Regarding teachers’ formation, Arroyo (2006) points out that to know the specificities of the youth and adults in the popular layers of society who are in EJA should be the core of the education. The peculiarities of their “social, ethnic, racial, cultural and space conditions (of youth and adults from the countryside, towns, favelas) have to be the point of reference to construct an EJA and for a corresponding profile of the educator” (ARROYO, 2006, p. 23). Considering the youth and adult subjects as central in the formation, other questions can be included, such as the domain of the pedagogic theories, and even “to invent a Pedagogy of the adult life, of the youth” (p.24). The history of the human rights along with the movements for the right to education is another aspect suggested by the author, to whom “it is impossible to be an educator of youth and adults without being conscious of this trajectory, the bonds between EJA and fights for rights” (p.28). For Arroyo, educators must be enabled in the domain of the “lively knowledges”, which are the collective knowledges (of work, history, experience, culture and nature), that the youth and adults have “to learn to resignify and organize in the light of the historical knowledge” (p. 31). If the guidelines above were considered, the questions racial-ethnic would be contemplated.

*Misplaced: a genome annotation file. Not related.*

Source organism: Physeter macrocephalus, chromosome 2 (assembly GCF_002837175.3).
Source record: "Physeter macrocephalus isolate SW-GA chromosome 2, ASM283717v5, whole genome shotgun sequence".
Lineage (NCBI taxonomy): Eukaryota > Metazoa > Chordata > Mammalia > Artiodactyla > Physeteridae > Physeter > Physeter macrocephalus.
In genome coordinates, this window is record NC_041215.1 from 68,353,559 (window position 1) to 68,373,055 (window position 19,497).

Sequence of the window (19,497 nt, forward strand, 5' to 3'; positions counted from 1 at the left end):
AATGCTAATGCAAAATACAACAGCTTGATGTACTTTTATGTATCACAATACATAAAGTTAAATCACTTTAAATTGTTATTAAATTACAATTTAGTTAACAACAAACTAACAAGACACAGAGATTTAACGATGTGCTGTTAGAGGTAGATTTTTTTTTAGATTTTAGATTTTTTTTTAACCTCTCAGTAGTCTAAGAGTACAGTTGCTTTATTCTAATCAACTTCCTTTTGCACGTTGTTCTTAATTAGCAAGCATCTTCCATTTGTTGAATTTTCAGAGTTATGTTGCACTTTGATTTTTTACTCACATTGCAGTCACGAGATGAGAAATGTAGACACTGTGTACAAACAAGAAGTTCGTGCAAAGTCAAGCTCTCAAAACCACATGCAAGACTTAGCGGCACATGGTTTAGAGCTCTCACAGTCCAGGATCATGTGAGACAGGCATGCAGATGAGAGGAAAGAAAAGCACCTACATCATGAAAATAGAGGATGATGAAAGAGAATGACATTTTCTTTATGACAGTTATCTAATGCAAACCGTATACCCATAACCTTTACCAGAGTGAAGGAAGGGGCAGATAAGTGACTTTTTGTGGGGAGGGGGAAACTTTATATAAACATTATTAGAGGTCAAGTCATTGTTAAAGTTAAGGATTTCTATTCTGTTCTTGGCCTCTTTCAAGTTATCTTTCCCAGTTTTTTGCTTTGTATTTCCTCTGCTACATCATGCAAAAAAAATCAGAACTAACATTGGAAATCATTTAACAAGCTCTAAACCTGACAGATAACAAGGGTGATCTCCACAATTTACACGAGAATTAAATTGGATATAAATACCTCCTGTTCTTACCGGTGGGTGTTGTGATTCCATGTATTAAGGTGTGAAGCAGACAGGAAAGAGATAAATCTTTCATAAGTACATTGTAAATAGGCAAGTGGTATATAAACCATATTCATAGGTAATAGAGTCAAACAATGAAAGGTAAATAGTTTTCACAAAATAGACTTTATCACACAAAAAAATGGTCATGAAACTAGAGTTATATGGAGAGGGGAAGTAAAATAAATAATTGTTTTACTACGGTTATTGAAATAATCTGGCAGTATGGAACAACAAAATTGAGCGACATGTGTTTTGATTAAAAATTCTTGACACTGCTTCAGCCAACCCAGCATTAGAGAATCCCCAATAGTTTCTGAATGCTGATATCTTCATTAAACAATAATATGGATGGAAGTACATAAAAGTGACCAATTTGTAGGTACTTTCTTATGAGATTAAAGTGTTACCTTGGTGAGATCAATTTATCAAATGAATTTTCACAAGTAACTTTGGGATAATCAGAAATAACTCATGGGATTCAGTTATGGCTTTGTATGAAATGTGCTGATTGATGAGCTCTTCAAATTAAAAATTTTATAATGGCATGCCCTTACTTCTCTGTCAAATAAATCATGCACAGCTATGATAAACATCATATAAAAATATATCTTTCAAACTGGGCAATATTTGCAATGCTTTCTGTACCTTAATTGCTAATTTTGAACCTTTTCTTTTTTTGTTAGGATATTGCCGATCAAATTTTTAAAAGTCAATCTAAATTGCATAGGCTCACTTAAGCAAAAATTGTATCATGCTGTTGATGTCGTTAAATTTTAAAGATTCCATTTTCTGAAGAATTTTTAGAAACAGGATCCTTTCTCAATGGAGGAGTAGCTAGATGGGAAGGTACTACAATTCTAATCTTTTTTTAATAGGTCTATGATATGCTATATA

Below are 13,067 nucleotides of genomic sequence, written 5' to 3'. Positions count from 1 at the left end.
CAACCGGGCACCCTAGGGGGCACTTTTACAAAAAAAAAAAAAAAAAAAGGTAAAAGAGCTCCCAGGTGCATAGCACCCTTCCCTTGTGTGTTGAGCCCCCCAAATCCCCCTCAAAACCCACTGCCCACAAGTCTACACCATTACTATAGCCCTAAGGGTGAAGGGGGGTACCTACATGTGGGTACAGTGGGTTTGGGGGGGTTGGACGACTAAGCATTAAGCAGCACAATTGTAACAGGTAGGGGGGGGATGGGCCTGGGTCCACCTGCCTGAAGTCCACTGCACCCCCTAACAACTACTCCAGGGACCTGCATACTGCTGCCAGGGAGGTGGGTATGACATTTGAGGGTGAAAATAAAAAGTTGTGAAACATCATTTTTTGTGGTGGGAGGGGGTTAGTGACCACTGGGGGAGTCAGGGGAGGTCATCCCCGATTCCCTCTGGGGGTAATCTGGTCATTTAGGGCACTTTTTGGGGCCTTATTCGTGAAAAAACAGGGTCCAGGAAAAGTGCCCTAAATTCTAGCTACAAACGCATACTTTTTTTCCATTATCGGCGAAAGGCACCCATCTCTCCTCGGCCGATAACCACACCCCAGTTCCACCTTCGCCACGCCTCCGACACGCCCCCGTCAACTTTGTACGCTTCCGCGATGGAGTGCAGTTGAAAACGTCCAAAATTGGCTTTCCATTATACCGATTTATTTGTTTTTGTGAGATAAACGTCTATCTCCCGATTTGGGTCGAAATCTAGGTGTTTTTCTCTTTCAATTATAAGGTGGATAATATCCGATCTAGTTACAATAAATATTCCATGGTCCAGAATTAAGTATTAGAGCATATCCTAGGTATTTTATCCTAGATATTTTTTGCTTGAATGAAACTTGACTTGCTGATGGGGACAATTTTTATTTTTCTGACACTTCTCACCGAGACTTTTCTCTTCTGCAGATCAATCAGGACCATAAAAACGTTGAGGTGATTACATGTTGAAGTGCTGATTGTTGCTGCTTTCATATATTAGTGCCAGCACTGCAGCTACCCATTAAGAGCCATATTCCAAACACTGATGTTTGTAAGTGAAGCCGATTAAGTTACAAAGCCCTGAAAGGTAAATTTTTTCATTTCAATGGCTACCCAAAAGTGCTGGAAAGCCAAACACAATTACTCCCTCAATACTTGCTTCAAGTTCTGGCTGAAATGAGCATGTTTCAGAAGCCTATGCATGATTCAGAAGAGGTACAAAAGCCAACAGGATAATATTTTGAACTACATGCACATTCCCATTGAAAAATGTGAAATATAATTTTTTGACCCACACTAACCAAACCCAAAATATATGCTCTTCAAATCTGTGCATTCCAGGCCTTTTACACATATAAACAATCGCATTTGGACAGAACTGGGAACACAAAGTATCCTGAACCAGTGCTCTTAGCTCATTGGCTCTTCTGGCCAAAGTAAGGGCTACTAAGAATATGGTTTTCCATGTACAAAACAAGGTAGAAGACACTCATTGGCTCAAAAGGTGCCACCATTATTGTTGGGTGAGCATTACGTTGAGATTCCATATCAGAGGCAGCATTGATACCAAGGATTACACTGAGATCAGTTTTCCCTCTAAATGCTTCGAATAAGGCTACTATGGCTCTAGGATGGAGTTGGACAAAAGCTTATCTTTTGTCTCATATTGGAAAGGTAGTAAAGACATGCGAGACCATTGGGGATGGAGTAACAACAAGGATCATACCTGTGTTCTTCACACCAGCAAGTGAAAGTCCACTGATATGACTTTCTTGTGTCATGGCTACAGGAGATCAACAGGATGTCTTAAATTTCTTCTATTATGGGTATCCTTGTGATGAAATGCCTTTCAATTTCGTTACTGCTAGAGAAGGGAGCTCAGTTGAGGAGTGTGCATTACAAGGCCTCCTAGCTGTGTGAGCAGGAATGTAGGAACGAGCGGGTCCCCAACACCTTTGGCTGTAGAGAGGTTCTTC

However, although EJA has a strong black presence, that does not mean that the racial-ethnic belonging and the Afro-Brazilian and African histories and cultures integrate the curriculum and the pedagogic practices there developed. On the other side, the intention is not for racial questions to be approached only when there are black students, but instead that they become principles, knowledges, attitudes and values for all, regardless of color/race, forging new ethnic-racial relations in the Brazilian society.

As emphasizing by the Documento Base Nacional Preparatório à VI Conferência Internacional de Educação de Adultos (BRASIL, 2009), to recognize in EJA the diversity as substantial in the historical-cultural-social and racial-ethnic constitution of the Brazilian society means to surpass those aspects that are the mark of colonizing processes, proslavery, elitists represented by the superiority of physical standard, mentality, world perspective, authoritarian hegemony of the cultural matrix of European, white root. Surpassing discrimination and discriminatory social practices that reinforce inequalities. In this sense, it is necessary to highlight the historical claims and formulations of the black social movements regarding the legal landmarks for teaching of Afro-Brazilian and African Culture and History, mainly strengthened from the deliberations of I World-wide Conference against Racism, Racial Discrimination, Xenophobia and Related Forms of Intolerance that drive the introduction in the structure of the Brazilian State of the Secretariat for the Promotion of Racial Equality (SEPPIR) with Ministry status, and Secretariat for Continuing Education, Literacy and Diversity (SECAD) in the Ministry of Education.